White House and NSF Announce New Policies
Sep 26 2011 - 2:15pm
(ISNS) -- The White House announced today a program designed to increase the ability of academic research professionals to balance family obligations and their work. The National Science Foundation's "Career-Life Balance Initiative" is designed to allow grant winners to postpone or temporarily suspend their awards and provide supplemental funds to keep experiments going, among other policies deemed family-friendly.
Michelle Obama appeared at the event in the East Room of the White House. "If we’re going to out-innovate and out-educate the rest of the world, we’ve got to open doors for everyone,” said Michelle Obama. “We need all hands on deck, and that means clearing hurdles for women and girls as they navigate careers in science, technology, engineering and math.”
Designed to assist academics in the early stage of their careers in science, technology, engineering and math (STEM), this plan will be applied across the whole National Science Foundation. The initiative is designed to eliminate barriers to women's advancement and retention in these fields. According to the White House, women in these jobs earn 33 percent more and experience a lesser gender wage gap than women in non-STEM fields.
"What works in a small corner of NSF we want extended across the agency," said Subra Suresh, director of the National Science Foundation, during a telephone news conference.
At the same conference, White House Office of Science and Technology Policy Director, John Holdren, said that the new effort is aimed at encouraging young scientists, especially women, from dropping out of careers in research fields. He said that women in these fields currently earn 41 percent of Ph.D.'s in the U.S., but make up 28 percent of tenure-track faculty.
"Unfortunately too many young women drop out of promising careers in science and engineering and math because of conflicts between their desire to start families and the needs of trying to rapidly ramp up their careers," said Holdren.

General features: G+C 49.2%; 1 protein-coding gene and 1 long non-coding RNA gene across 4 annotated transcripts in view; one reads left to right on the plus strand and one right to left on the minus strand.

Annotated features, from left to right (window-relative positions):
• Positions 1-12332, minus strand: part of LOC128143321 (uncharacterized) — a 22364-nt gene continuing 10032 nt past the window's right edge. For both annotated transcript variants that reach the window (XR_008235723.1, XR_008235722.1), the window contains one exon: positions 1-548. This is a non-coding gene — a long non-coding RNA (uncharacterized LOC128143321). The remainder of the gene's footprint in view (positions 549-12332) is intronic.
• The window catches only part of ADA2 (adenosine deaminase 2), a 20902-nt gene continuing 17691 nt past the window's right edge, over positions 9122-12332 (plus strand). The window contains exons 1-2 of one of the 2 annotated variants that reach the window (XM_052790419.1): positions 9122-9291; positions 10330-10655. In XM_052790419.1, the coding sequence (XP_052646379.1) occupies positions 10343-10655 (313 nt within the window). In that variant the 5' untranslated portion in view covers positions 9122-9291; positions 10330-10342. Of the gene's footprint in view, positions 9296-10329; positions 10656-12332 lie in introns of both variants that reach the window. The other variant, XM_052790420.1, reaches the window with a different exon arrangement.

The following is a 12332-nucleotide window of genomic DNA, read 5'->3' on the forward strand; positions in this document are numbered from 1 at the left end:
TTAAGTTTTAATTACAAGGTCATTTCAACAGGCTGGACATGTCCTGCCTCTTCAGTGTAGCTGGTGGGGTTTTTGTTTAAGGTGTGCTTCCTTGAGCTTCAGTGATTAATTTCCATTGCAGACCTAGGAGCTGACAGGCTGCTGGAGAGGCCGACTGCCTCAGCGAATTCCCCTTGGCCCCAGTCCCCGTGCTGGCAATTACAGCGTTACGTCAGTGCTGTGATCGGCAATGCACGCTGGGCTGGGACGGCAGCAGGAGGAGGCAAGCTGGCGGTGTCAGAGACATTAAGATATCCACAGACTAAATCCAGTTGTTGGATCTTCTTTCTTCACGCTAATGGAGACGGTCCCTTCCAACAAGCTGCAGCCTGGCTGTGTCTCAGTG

"This is a huge step, and one we've been needing for quite some time," Alice Pawley, an engineering education professor at Purdue University in West Lafayette, In., wrote in an email. "I have no doubt it will have a really big impact."
Pawley's work includes interviewing researchers about how different employment policies affect their success at navigating through academic careers.
"One of the issues people have had with creating flexibility in their careers is that the grants themselves are not flexible," said Elizabeth Freeland, a physicist who forged her own non-traditional career path before becoming a tenure-track faculty member at Bendictine University in Lisle, Ill. After taking about 10 years off from physics research to care for her two children, she reentered the academic arena in 2006.
Both Pawley and Freeland would like to see the policies extend more explicitly beyond grant award holders to other scientists, such as non-tenure track faculty and post-doctoral researchers.
"I don't think changing any one policy will turn out to be 'the magic bullet' that improves women's representation in faculty positions," said Pawley.
However, researchers said it should help.
"It's a huge step forward from a cultural perspective," said Freeland. "It's huge because you have a significant player in scientific funding saying 'we are changing the way we do business' because of it."
"It seems now that NSF is friendlier towards women," said Shireen Adenwalla, a physicist at the University of Nebraska - Lincoln. She took time off and worked part time in a non-tenure track position for a total of about seven years to raise her three children. "The perception is important."
The 10-year initiative will include provisions for grant recipients to defer their awards for up to one year for the care of a newborn or newly adopted child, allow recipients to suspend their grants for parental leave, and pay for technicians and staff to maintain labs for researchers on leave.
The plan also includes efforts to publicize these family friendly opportunities, encourage more research into workplace flexibility, and design outreach that introduces girls to women at the top of research fields.
Chris Gorski is a writer and editor for Inside Science